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2017-2021 ARCHIVED CONTENT

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The U.S. Department of State’s Bureau of International Narcotics and Law Enforcement Affairs (INL) works to keep Americans safe at home by countering international crime, illegal drugs, and instability abroad. INL helps countries deliver justice and fairness by strengthening their police, courts, and corrections systems. These efforts reduce the amount of crime and illegal drugs reaching U.S. shores.

Challenges: Benin is an exceptional U.S. partner in West Africa with a history of democratic pluralism, development, and political stability. However, due to its strategic location, with a large port and substantial transportation links to Nigeria, Benin is a major transit point for criminal organizations illicitly trafficking narcotics, wildlife, and other contraband. Benin’s cash-based economy makes it difficult to track the sources of financial resources and facilitates corruption, money laundering, and other illicit economic activities. Weaknesses in the justice sector and rule of law remain, particularly the backlog of criminal cases and a lack of effective cooperation between national and regional actors to address transnational organized crime and corruption.

Goals: INL programs build the Government of Benin’s capacity to investigate and fairly adjudicate cases that impact transnational organized crime and bolster accountability and transparency in the criminal justice sector. INL programs also promote regional cooperation with Gulf of Guinea neighbors, and regional information sharing.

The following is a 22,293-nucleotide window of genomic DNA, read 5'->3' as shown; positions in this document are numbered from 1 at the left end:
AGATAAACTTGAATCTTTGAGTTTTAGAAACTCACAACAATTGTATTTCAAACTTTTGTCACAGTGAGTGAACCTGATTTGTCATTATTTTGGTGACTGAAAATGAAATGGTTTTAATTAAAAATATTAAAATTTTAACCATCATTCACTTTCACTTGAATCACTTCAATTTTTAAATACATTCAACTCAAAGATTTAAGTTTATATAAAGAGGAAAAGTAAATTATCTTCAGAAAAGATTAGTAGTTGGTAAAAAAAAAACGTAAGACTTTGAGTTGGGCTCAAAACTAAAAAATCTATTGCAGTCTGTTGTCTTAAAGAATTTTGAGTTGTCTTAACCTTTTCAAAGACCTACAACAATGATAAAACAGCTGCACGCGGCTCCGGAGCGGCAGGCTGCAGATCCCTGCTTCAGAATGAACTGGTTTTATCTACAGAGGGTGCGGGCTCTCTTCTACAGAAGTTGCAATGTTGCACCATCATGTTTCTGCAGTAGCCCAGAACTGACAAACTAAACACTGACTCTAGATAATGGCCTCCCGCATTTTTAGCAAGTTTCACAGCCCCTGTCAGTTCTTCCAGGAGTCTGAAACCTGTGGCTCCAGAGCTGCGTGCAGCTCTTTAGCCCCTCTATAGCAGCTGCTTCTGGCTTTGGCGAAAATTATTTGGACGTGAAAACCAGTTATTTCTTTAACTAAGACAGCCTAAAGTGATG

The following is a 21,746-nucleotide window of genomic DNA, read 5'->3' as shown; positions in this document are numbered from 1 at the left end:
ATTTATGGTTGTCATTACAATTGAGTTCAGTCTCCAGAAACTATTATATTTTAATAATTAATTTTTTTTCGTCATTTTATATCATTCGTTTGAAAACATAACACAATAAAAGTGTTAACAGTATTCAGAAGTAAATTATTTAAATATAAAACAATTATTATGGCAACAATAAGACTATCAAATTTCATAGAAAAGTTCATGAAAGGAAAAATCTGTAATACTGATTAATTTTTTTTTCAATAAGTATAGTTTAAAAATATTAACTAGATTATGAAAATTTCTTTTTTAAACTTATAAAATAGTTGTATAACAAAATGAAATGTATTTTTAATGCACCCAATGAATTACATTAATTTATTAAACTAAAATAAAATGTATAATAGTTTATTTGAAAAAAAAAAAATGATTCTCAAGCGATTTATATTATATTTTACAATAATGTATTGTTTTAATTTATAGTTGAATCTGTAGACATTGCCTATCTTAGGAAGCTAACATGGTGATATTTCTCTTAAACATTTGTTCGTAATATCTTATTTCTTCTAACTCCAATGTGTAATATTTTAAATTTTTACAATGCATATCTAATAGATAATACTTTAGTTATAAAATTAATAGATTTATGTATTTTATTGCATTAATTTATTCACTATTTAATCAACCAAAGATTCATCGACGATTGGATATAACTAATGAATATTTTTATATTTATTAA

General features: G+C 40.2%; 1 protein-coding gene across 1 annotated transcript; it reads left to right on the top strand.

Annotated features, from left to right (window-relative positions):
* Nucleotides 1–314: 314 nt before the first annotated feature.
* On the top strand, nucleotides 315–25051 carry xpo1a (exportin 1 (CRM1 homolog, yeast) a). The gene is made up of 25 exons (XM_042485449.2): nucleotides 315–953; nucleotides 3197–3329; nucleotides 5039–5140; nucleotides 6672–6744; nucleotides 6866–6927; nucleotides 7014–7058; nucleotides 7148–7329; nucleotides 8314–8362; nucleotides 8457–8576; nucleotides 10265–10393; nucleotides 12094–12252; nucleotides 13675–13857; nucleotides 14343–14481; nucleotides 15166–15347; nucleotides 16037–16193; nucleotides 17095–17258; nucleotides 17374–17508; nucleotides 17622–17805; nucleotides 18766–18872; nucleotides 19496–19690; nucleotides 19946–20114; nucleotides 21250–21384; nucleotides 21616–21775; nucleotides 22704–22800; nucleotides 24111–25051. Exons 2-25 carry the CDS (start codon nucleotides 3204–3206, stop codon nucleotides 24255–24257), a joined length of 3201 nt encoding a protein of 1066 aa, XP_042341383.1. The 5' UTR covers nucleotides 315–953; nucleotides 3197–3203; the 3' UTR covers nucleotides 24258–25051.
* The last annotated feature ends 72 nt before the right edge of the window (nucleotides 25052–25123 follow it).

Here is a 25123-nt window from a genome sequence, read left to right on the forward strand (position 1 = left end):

Accomplishments: 

  • Since 2012, INL has bolstered the capacity of Beninese law enforcement and judicial officers to investigate and prosecute transnational crime, focusing on evidence-based, transparent investigations and prosecutions. 
  • Through an Interagency Agreement with Department of Justice’s International Criminal Investigative Training Assistance Program (ICITAP), INL and ICITAP provided strategic guidance and recommendations to senior Beninese officials to reform and improve recruitment, selection, and pre-service training for judicial police officers, and sponsored the publication of a police ethics training manual.  
  • INLsponsored workshops with the FBI have improved Beninese law enforcement units’ core competencies in narcotics investigations. The program also instructed officers on professional ethics and developed a block of instruction entitled “Professional Ethics and Integrity in Law Enforcement.” This three-hour module was delivered to over 1,500 police officers.  
  • INL, in conjunction with Marine Forces Africa (MARFORAF), Diplomatic Security’s Anti-Terrorism Assistance Program, and the University of Maryland, collaborates with Benin’s Ministry of Interior to train rural border police units to support the ministry’s program to reach underserved communities in border areas. This initiative aims to reinforce community cohesion through law enforcement outreach and support to local populations and bring Benin together with neighboring countries to coordinate practices and share information.   

 

  

U.S. Department of State

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